Vietnam 1945 to 1975: communism on display
What makes the Vietnam War so complex is the fact that it could have been prosecuted in a number of ways that might have achieved greater success–a guerrilla war using only the South Vietnamese forces, a guerrilla war using the South Vietnamese and American forces, or as a guerrilla and main force war–but it was not. One of the overarching conclusions of this review essay is the fact that the American military never received a set of clear political objectives from its civilian leadership on how to conduct the war. President Lyndon B. Johnson was a dreadful Commander-in-Chief who lacked any semblance of a political strategy for winning the war. This fact, along with Johnson’s perceived need to dominate the military leadership, made failure in Vietnam almost a certainty.
The Indochinese Experience of the French and the Americans: Nationalism and Communism in Cambodia, Laos, and Vietnam, by Dr. Arthur J. Dommen, is impressive and thorough. Dommen is an expert on Indochina and was Bureau Chief for United Press International and the Los Angeles Times from 1959 to 1971. This well-documented book takes the reader from 1625, when the French first arrived in Indochina, through 1975. It includes 4,090 footnotes. This is at times a difficult book to read, but it is loaded with information and insight about Indochina, including events in Cambodia and Laos that affected the war in Vietnam.
Dr. Dommen makes it clear that the Viet Minh seized power in North Vietnam in August 1945 by using their preferred strategy of brutality and deceit. The author goes on to point out that according to one estimate, the Viet Minh may have massacred as many as 15,000 nationalists. He concludes that the French failed in their efforts in Vietnam because they did not understand how to foster the growth of noncommunist nationalism or how to protect the people under their care.
According to the author, US interest in Vietnam during the 1950s was characterized by President Truman not questioning France’s sovereignty over Indochina, as the Roosevelt Administration had. Truman wanted the support of the French in Europe and was therefore willing to support them financially in Indochina, and in fact did so as early as 1950. The Truman Administration provided the majority of this support without the approval of Congress. The precedent set by President Truman of acting without the consent of Congress would later influence both the Johnson and Nixon administrations and would cost the nation dearly.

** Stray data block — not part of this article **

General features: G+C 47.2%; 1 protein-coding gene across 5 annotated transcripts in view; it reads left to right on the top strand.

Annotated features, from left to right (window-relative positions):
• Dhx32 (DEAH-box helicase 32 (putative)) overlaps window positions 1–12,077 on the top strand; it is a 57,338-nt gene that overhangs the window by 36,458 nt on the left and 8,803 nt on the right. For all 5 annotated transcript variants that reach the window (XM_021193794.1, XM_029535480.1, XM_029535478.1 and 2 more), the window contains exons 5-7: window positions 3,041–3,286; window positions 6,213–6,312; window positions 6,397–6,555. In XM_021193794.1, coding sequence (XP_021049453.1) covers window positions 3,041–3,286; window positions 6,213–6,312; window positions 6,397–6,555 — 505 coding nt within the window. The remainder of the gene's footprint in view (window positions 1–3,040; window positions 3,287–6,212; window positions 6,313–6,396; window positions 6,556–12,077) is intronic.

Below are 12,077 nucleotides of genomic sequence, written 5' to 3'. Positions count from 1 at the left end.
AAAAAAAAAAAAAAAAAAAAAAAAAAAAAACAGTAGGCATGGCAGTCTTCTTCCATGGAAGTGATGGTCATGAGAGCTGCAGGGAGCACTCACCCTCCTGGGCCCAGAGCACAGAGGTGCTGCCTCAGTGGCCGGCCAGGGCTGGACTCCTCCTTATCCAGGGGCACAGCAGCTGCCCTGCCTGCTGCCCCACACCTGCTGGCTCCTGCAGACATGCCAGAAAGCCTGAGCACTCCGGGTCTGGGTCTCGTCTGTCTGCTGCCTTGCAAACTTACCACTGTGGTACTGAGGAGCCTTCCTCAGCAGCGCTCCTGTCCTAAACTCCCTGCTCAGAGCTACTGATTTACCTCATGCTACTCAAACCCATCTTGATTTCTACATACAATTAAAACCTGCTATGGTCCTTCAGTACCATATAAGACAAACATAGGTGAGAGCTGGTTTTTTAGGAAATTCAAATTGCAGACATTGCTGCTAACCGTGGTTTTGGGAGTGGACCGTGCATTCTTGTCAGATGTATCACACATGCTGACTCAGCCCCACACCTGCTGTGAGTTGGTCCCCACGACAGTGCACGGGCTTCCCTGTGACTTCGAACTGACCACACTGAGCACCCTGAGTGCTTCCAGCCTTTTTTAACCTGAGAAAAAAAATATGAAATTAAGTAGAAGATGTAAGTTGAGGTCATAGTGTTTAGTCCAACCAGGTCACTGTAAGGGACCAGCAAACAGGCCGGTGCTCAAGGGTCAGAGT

Dommen writes extensively, if not favorably, about how the French handled the 1954 Geneva Conference. There is also a great deal of thoughtful reflection about the US role in the assassination of President Diem. Major players in the United States’ initial development of policy related to South Vietnam, such as Lodge, Harriman, Ball, Hilsman, Mendenhall, and Michael Forrestal, do not come out favorably in this assessment. The book also devotes considerable coverage to President Johnson’s decision to Americanize the war in 1965, the events leading up to the 1968 Tet Offensive, and the Paris Peace Talks that began on 13 May 1968 and lasted for over four years.
On the battlefield, Vietnamization of the war had its problems, but it appeared to be going well under the new leadership of General Creighton Abrams, William Colby of the CIA, and Ambassador Ellsworth Bunker. By 1972 the war of pacification was essentially won–and the South Vietnamese army was becoming increasingly professional. When Richard Nixon took office he continued the Johnson Administration’s decision to temporarily halt the bombing of the North, and would later exacerbate this mistake by refusing to mine the harbors of industrial North Vietnam, thereby losing the advantage of recent tactical and political successes.
This is an interesting history of Indochina containing more than a thousand pages of fact, insight, and references. It is not an easy read.
In contrast to the length and detail of Dommen’s work is Nixon, Ford and the Abandonment of South Vietnam, by J. Edward Lee and H. C. “Toby” Haynsworth, a short, well-written book of only 157 pages. Dr. Lee is a professor of history at Winthrop University, and Professor Haynsworth is a retired Winthrop business professor. They present an overview of the final days of Vietnam and compare the leadership demonstrated by US Presidents during the period with that of Lincoln and Roosevelt. In the chapter titled “Incursion,” the authors make clear the deception of President Johnson in sending a half million men to Vietnam after his 1964 campaign promise “not to send America’s sons 10,000 miles away to do what Asian sons should do.” The authors also conclude that the 1964 Gulf of Tonkin Resolution was conceived in duplicity. They focus on the fact that Congress was misled in passing a resolution that permitted the President to escalate the war whenever and to whatever extent he wanted.
Lee and Haynsworth make it abundantly obvious to the reader that President Nixon’s main goal in dealing with the conflict in South Vietnam was to protect himself politically. That is why he was willing to accept a communist presence in the South as part of the Paris Peace Accords. Nixon’s willingness to remove American troops from South Vietnam without trying to negotiate anything in return from the communists would set the stage for the country’s ultimate humiliation.